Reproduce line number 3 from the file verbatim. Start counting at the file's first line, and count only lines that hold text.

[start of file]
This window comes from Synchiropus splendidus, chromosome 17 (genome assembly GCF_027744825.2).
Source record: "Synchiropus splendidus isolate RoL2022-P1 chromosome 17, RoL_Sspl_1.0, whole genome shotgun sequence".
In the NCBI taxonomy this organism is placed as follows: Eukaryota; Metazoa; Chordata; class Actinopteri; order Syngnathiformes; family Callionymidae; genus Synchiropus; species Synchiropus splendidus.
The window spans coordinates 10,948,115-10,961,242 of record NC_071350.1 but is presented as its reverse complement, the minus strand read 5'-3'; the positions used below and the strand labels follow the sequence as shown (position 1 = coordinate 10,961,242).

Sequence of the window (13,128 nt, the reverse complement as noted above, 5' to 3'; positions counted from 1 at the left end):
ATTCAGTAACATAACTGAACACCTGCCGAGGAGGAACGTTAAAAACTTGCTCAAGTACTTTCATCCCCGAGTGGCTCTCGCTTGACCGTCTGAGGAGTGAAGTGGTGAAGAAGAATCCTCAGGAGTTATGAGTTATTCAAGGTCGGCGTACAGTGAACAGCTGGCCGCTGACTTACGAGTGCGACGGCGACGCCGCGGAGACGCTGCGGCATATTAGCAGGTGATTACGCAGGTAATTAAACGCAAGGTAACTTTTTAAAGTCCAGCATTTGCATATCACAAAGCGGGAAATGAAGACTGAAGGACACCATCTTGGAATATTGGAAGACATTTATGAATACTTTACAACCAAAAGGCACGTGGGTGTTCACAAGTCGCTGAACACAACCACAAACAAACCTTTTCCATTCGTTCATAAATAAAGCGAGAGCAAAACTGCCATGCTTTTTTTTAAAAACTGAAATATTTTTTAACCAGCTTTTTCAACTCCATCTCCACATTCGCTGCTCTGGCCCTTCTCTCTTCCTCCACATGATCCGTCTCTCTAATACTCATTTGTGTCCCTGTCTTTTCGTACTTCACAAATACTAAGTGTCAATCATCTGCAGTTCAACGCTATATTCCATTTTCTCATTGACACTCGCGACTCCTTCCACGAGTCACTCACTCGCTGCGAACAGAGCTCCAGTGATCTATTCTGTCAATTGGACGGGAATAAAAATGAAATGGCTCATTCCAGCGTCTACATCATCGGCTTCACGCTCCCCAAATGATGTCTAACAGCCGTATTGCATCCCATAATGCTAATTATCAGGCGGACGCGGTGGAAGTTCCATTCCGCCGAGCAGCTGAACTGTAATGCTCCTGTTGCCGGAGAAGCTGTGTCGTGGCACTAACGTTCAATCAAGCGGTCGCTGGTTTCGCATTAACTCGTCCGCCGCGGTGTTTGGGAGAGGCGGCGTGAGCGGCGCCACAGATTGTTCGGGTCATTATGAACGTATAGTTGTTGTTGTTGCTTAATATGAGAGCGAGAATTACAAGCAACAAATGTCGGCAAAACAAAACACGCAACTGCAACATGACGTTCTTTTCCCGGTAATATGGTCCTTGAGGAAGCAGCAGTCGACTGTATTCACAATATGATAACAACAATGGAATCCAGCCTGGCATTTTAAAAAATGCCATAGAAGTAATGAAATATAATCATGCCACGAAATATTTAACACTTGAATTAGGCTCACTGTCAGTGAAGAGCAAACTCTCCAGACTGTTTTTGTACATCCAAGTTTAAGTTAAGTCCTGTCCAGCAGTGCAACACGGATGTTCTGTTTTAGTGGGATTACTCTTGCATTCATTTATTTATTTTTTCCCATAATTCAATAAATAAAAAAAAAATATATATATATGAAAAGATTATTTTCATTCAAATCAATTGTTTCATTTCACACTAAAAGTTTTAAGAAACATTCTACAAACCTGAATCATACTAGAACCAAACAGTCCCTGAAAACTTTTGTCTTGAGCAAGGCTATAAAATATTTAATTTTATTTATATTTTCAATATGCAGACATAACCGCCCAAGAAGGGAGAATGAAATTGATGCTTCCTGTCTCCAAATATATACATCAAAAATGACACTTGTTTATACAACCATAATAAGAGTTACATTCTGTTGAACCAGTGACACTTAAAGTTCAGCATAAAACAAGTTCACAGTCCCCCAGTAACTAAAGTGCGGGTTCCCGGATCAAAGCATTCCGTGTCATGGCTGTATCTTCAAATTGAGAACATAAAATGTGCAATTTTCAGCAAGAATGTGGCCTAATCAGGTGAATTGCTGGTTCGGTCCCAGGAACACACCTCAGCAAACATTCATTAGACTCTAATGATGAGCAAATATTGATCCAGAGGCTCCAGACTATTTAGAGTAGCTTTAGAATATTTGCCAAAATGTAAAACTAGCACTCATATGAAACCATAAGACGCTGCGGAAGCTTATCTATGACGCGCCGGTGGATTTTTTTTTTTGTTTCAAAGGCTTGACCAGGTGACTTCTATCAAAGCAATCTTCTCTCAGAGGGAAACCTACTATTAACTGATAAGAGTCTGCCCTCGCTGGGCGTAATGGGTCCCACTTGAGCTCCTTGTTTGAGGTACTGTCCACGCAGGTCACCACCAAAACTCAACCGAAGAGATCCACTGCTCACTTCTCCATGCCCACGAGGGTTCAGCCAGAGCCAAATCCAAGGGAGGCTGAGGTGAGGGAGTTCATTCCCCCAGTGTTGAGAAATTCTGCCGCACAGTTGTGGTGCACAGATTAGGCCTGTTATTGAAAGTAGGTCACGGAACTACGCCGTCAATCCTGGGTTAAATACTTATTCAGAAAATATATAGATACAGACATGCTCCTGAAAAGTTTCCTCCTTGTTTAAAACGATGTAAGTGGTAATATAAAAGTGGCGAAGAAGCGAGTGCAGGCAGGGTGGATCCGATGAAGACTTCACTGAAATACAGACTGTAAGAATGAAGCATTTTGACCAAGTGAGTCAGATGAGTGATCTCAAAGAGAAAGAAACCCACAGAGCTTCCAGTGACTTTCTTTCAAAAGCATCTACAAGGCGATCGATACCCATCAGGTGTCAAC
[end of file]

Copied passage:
In the NCBI taxonomy this organism is placed as follows: Eukaryota; Metazoa; Chordata; class Actinopteri; order Syngnathiformes; family Callionymidae; genus Synchiropus; species Synchiropus splendidus.